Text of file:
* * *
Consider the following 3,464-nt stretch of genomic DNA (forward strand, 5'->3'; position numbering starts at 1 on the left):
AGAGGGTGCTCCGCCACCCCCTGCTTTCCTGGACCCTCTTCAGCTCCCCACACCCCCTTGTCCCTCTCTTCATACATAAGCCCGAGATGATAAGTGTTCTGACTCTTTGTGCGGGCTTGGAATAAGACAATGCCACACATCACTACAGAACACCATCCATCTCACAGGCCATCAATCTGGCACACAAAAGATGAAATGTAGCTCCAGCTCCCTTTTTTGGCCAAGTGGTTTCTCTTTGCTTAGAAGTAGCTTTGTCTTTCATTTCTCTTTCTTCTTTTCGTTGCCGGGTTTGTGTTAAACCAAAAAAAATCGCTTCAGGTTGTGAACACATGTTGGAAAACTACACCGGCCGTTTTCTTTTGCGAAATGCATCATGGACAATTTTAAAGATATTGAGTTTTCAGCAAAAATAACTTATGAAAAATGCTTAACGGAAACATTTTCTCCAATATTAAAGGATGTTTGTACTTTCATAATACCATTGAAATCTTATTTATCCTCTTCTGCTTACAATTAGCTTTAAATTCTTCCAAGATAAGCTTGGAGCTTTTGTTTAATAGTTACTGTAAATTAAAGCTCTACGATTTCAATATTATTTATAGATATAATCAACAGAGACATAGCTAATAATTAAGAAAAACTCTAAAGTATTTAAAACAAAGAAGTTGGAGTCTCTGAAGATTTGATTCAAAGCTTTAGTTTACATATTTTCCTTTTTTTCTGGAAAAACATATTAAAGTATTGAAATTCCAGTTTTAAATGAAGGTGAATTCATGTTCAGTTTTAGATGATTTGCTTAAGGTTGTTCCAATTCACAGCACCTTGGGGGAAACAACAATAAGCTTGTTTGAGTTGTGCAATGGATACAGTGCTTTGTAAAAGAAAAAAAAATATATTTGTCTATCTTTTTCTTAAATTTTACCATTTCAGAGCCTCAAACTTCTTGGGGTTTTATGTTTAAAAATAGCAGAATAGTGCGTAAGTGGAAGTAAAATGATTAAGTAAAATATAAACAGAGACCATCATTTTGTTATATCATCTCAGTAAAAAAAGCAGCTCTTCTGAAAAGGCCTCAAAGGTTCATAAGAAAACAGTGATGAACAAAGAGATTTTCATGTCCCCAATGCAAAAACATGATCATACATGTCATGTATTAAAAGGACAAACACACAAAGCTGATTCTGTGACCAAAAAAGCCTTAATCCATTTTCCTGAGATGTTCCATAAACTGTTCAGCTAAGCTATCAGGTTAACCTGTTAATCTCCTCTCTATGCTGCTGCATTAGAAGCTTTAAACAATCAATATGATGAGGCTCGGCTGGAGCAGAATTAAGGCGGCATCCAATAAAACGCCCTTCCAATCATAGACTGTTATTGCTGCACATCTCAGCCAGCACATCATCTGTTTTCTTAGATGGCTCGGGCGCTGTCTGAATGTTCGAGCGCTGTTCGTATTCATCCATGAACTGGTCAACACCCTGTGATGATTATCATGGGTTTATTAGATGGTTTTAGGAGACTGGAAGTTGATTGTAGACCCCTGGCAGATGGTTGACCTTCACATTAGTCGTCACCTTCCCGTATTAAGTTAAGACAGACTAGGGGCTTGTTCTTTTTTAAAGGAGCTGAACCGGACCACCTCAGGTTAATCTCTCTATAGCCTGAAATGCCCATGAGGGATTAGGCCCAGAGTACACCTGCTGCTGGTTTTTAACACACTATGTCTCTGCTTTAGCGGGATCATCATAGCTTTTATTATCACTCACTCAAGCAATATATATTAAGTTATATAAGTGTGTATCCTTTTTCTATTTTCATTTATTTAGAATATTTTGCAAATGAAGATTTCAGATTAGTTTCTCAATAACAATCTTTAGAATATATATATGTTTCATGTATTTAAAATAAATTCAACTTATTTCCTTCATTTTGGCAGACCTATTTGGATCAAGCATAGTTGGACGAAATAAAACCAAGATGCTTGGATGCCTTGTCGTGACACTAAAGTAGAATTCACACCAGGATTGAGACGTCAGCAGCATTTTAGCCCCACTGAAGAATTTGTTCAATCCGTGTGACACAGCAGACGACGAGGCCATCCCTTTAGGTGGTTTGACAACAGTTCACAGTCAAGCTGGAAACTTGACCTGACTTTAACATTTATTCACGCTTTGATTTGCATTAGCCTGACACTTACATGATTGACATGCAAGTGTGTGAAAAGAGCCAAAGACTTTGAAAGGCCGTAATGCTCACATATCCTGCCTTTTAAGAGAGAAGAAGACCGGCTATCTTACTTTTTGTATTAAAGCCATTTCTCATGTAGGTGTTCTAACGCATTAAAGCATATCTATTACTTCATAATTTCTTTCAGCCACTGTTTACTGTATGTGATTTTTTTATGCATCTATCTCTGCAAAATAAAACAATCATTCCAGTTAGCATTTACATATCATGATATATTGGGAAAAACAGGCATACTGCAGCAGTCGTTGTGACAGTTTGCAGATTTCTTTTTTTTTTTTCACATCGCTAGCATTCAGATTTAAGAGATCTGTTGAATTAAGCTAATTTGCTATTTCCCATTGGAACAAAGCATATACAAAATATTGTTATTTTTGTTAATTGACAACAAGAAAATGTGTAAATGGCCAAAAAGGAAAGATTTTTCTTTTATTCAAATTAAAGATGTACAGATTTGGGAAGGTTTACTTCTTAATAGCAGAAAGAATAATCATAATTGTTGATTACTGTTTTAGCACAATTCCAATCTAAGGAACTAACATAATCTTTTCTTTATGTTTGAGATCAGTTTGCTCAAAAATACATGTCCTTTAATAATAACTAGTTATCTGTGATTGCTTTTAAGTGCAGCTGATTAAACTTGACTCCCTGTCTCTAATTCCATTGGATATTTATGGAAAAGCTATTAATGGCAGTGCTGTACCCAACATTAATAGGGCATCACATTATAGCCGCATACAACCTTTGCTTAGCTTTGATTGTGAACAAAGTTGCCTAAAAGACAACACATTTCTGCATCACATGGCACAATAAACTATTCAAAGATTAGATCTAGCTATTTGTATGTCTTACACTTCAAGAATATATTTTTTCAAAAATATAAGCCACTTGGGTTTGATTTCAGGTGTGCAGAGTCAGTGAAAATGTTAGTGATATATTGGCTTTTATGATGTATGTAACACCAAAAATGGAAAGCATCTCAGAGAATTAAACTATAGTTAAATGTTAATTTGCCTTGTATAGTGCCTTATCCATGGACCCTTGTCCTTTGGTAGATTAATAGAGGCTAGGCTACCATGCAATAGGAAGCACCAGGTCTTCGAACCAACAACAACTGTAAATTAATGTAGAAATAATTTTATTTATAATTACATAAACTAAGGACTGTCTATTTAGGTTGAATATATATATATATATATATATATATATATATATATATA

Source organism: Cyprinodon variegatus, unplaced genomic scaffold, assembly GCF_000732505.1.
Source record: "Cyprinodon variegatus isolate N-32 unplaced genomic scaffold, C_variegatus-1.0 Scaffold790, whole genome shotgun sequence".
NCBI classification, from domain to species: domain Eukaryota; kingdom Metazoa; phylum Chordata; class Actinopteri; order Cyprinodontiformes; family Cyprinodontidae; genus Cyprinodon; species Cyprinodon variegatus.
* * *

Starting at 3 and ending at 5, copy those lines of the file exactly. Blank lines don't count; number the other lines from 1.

Source organism: Cyprinodon variegatus, unplaced genomic scaffold, assembly GCF_000732505.1.
Source record: "Cyprinodon variegatus isolate N-32 unplaced genomic scaffold, C_variegatus-1.0 Scaffold790, whole genome shotgun sequence".
NCBI classification, from domain to species: domain Eukaryota; kingdom Metazoa; phylum Chordata; class Actinopteri; order Cyprinodontiformes; family Cyprinodontidae; genus Cyprinodon; species Cyprinodon variegatus.